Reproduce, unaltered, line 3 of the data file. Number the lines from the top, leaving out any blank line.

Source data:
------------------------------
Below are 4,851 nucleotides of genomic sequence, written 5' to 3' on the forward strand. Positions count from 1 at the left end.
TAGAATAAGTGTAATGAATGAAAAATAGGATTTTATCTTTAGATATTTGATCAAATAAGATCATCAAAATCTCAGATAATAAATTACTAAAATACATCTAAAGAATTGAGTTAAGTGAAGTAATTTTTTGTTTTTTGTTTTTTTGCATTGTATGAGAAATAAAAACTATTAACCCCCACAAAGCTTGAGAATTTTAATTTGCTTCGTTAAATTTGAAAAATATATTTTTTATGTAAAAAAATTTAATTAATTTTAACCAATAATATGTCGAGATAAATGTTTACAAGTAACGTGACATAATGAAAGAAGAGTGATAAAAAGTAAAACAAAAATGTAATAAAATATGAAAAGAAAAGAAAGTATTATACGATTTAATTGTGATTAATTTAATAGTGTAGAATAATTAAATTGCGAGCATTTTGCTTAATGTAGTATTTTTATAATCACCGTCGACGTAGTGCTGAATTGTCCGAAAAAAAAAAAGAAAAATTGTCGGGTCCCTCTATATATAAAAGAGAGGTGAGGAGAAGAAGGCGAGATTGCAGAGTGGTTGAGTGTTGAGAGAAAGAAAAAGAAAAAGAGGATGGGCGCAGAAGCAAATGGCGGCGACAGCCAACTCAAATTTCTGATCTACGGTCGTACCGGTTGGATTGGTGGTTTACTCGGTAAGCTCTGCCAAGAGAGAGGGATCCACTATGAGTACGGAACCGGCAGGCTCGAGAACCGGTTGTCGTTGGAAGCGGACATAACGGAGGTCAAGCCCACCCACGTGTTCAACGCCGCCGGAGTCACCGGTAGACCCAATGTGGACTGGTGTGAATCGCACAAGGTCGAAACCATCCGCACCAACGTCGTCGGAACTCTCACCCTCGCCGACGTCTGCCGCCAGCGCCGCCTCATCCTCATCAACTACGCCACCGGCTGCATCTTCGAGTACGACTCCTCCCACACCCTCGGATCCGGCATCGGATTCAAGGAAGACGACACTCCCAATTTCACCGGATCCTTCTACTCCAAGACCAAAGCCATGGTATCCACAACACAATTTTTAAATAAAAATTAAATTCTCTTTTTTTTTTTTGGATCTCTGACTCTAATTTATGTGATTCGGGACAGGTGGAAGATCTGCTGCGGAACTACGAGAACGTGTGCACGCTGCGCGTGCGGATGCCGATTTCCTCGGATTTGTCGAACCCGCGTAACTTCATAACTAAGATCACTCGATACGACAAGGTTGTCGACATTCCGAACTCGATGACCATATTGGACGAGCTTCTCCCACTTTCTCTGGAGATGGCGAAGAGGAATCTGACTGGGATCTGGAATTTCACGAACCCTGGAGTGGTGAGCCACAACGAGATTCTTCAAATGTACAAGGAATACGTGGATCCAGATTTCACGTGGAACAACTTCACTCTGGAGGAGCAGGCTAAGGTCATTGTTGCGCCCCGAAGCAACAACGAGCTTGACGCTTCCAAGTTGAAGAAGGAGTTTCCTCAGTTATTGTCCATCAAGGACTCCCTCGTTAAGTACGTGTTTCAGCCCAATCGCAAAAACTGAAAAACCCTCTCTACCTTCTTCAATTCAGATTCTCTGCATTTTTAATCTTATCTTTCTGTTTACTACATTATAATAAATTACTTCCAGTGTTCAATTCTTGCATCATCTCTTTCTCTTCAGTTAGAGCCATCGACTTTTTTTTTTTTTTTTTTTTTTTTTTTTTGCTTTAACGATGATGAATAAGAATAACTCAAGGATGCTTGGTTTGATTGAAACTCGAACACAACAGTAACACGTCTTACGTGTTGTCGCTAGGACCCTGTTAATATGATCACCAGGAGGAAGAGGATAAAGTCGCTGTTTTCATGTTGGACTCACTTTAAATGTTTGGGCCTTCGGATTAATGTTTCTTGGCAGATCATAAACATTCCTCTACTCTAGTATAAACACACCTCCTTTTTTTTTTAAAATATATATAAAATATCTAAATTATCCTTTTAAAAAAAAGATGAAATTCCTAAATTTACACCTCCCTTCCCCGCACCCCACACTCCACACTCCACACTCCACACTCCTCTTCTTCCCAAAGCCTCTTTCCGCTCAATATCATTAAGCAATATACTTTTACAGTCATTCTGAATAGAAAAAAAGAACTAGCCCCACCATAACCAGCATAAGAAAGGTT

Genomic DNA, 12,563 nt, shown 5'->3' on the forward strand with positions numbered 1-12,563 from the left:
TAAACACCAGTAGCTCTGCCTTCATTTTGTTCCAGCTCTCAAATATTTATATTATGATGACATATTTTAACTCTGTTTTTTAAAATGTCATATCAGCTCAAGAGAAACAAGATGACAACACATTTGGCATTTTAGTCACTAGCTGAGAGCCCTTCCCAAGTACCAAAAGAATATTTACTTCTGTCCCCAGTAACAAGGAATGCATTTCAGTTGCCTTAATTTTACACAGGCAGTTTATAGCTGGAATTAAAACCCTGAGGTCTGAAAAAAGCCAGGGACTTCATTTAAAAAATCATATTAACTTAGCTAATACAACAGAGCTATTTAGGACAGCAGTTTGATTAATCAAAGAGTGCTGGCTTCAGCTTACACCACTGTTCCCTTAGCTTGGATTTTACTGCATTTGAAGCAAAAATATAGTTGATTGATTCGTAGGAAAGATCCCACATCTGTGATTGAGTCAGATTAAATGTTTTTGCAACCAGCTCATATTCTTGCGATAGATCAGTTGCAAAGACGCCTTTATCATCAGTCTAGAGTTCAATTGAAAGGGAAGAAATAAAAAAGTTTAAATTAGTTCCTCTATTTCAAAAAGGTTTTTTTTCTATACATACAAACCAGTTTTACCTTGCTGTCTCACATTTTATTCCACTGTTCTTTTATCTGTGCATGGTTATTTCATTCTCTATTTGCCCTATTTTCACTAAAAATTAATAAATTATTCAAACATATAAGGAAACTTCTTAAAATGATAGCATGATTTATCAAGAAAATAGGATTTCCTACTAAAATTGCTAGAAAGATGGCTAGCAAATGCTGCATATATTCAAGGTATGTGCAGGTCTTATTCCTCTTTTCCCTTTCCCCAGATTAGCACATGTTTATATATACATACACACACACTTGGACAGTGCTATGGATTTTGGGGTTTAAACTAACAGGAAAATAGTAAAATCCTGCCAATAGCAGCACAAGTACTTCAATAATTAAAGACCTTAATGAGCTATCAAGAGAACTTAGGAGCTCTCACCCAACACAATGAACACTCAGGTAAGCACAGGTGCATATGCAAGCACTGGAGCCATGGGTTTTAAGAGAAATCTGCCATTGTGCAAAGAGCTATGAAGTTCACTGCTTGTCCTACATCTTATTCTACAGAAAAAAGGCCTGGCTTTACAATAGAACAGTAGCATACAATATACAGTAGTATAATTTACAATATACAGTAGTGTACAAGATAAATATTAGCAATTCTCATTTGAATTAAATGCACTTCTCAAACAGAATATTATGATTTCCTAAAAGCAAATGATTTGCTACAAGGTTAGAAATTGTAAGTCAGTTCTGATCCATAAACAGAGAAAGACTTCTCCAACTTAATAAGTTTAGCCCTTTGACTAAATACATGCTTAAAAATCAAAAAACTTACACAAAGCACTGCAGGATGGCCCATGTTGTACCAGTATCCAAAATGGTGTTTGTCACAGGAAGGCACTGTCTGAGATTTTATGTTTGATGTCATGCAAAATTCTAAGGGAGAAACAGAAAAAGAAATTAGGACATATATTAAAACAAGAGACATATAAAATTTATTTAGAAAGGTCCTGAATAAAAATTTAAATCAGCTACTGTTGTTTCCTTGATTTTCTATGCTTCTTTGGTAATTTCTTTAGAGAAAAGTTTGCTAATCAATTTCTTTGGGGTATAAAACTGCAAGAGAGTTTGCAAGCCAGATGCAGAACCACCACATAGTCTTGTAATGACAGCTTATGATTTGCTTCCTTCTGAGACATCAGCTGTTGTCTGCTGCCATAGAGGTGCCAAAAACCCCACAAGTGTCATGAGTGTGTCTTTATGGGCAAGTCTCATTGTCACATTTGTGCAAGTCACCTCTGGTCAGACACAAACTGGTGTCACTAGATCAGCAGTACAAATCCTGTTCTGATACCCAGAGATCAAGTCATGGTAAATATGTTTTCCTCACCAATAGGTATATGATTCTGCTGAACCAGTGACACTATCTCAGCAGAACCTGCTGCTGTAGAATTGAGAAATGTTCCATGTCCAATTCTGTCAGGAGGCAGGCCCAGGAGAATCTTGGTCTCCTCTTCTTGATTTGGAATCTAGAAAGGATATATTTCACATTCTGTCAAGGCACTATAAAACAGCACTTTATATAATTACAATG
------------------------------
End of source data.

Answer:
Genomic DNA, 12,563 nt, shown 5'->3' on the forward strand with positions numbered 1-12,563 from the left: